Top predatory aquarium fish


The fascinating Piranhas grab our attention with their ferocious nature and lend a thrill to fiction with fantasized "Piranha attacks"!

The Piranha is one of the most efficient predators on the face of the earth. Granted it is not a large animal, with most only reaching about 5 1/2 to 10 inches (14 – 26 cm), but it is known world wide for its ferocious nature. They have razor sharp teeth and are opportunistic carnivores.

A frenzied attack by a group of Piranha will set the water churning. They will attack and eat all sorts of aquatic animals, insects, lizards and amphibians. They will also devour rodents, carrion (dead meat), and sickly or weakened land animals that venture into the water.

The teeth of the Piranha are triangular in shape with an exact fit in their jaw, comparable to a bear-trap. They are designed to puncture and slice the flesh from their prey. They can strip their prey to the bone in a matter of minutes.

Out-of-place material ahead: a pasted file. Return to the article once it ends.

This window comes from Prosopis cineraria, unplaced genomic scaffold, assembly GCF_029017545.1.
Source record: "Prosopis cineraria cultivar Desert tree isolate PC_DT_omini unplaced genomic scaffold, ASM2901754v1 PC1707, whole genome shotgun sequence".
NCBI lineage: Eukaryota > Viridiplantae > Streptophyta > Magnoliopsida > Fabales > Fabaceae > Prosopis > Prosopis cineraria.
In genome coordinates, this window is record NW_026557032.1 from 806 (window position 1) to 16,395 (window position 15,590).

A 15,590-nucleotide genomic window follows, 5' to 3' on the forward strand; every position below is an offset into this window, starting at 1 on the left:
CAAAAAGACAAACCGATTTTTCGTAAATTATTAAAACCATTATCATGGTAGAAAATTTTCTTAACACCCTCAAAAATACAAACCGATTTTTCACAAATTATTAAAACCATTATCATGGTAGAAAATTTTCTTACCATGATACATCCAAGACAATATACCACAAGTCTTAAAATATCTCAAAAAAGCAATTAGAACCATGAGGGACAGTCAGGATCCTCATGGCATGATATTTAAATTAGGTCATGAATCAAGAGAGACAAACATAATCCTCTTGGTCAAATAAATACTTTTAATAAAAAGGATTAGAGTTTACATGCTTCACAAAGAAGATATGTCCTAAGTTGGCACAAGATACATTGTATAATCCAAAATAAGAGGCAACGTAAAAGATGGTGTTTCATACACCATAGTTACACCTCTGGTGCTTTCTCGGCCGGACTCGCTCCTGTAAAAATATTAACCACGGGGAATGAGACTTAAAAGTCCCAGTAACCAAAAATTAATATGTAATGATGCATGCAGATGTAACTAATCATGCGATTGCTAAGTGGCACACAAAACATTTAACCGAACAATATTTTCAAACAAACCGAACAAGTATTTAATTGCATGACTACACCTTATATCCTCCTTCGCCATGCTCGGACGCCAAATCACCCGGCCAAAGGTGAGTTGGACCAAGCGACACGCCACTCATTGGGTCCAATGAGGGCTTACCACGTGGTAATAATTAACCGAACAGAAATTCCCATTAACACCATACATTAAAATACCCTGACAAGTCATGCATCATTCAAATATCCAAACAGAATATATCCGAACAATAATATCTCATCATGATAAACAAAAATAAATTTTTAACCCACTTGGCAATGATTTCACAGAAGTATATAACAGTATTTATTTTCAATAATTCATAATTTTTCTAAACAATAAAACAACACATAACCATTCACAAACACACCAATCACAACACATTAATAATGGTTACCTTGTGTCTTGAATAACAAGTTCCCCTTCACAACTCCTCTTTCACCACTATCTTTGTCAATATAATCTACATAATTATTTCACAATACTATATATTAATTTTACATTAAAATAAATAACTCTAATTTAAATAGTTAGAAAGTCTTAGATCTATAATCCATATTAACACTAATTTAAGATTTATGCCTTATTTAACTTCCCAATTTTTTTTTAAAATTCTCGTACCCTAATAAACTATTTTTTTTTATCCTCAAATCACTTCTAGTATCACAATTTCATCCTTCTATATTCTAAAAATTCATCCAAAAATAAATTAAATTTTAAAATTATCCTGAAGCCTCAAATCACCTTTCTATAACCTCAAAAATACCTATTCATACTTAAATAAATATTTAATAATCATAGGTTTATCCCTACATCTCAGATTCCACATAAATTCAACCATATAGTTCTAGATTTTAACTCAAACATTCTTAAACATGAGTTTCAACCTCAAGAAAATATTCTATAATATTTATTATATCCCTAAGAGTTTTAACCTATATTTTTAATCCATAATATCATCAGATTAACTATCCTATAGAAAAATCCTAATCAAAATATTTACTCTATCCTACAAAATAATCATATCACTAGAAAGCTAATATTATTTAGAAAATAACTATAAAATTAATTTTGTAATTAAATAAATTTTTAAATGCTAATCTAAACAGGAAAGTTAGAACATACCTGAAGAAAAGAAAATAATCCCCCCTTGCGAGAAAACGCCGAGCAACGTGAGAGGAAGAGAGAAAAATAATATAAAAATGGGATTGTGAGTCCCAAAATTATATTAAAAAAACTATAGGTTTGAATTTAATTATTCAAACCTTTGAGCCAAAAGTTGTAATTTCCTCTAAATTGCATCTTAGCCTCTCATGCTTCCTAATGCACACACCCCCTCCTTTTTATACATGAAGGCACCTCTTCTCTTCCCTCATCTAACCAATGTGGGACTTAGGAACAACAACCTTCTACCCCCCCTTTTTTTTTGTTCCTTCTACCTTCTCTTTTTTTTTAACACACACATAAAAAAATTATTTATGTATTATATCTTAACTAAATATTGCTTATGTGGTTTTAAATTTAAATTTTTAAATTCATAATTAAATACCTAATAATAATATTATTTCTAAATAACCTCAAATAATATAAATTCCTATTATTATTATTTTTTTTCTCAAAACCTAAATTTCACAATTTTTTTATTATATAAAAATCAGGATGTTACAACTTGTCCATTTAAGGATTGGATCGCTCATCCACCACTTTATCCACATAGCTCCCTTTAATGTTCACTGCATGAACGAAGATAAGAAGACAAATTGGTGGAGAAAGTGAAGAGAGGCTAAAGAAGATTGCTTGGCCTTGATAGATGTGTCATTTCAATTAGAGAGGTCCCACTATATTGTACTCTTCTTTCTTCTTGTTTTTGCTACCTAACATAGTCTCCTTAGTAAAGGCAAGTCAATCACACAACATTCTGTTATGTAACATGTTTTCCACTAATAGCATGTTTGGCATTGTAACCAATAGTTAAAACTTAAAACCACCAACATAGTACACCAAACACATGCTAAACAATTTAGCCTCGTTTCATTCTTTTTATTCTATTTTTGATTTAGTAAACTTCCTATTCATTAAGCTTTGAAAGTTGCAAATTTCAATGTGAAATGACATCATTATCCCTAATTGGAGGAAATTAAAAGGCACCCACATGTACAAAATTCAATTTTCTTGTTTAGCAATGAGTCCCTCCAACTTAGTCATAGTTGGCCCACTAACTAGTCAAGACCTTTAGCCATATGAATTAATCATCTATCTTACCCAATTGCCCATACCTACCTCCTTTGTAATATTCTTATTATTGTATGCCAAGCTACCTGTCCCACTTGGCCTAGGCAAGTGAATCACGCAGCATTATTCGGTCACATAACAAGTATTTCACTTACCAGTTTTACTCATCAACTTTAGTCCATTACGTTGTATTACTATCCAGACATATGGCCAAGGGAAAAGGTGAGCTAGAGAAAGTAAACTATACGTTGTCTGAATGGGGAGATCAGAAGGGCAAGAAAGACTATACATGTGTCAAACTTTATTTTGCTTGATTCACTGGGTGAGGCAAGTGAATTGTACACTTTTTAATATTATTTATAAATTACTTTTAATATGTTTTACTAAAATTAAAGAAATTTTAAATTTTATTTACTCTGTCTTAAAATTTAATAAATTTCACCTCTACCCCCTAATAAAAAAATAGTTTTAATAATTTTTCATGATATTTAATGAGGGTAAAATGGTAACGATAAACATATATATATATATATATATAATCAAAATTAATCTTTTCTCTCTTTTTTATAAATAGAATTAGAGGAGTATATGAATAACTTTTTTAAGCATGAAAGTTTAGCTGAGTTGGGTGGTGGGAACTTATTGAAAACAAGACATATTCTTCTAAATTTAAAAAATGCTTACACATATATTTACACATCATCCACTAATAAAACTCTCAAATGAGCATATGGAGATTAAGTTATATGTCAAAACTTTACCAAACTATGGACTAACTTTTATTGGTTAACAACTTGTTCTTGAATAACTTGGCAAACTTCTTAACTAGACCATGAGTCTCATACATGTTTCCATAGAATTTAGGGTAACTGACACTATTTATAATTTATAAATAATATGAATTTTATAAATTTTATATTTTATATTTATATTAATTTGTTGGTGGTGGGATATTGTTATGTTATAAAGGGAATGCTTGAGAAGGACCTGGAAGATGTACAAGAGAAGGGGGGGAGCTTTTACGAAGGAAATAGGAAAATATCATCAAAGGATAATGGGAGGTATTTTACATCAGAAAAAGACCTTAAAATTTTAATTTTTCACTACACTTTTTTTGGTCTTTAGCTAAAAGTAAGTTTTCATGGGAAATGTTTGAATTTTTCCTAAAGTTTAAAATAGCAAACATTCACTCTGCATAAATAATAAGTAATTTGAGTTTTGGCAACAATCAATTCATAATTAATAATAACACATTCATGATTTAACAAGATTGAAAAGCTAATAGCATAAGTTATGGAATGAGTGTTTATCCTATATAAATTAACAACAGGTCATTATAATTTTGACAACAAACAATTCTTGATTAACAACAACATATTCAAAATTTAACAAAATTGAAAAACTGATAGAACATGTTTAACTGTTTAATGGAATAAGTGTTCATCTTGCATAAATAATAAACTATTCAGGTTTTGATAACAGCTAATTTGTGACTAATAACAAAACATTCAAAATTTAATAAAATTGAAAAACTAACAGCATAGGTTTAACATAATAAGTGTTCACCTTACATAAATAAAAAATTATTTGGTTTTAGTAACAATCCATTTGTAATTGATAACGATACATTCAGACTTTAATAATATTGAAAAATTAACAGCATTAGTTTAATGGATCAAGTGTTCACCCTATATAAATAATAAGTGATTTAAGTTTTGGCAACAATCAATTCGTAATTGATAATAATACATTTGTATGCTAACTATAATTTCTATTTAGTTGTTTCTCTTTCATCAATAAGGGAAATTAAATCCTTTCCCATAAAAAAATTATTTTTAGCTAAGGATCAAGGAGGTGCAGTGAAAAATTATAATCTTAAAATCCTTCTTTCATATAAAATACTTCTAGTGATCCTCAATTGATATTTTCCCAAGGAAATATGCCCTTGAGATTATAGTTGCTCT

These fish are a great source of fascination. Their natural behaviors have become fodder for the scripts of moviemakers looking for a sensational twist to excite and entice an audience. What could be more intriguing than creating a 'fear factor' from the behaviors of these provocative fish found in the "wild". Yet just like the Great White Shark and the Anaconda constrictor, also popular subjects of thriller movies, the Piranha’s behaviors are over-fantasized.

The Piranha does engage in a feeding frenzy that will "make the water boil" if only because a hungry school of fish are trying to reach the same limited food source. All that activity is bound to create water turbulence. A Piranha school generally only consists of about 20 or so fish, but in a feeding frenzy it can reach up to several hundred..

Warm water ocean fish becoming toxic

2010-04-13 09:09:57 by generalhospital

Fish Tale
NY Times By LISA SANDERS, M.D. Published: April 5, 2010
“…Ciguatera poisoning comes from eating fish that has been contaminated with a toxin produced by an organism that grows on reef algae in some infested tropical waters. Because the toxin is stored in fat, it’s concentration increases as it moves up the food chain from the little fish who eat the tainted algae to the larger, predatory fish, like shark, snapper, grouper and barracuda, and from there to the human consumer. Unlike most other causes of food poisoning, this toxin is colorless and odorless and isn’t destroyed by cooking

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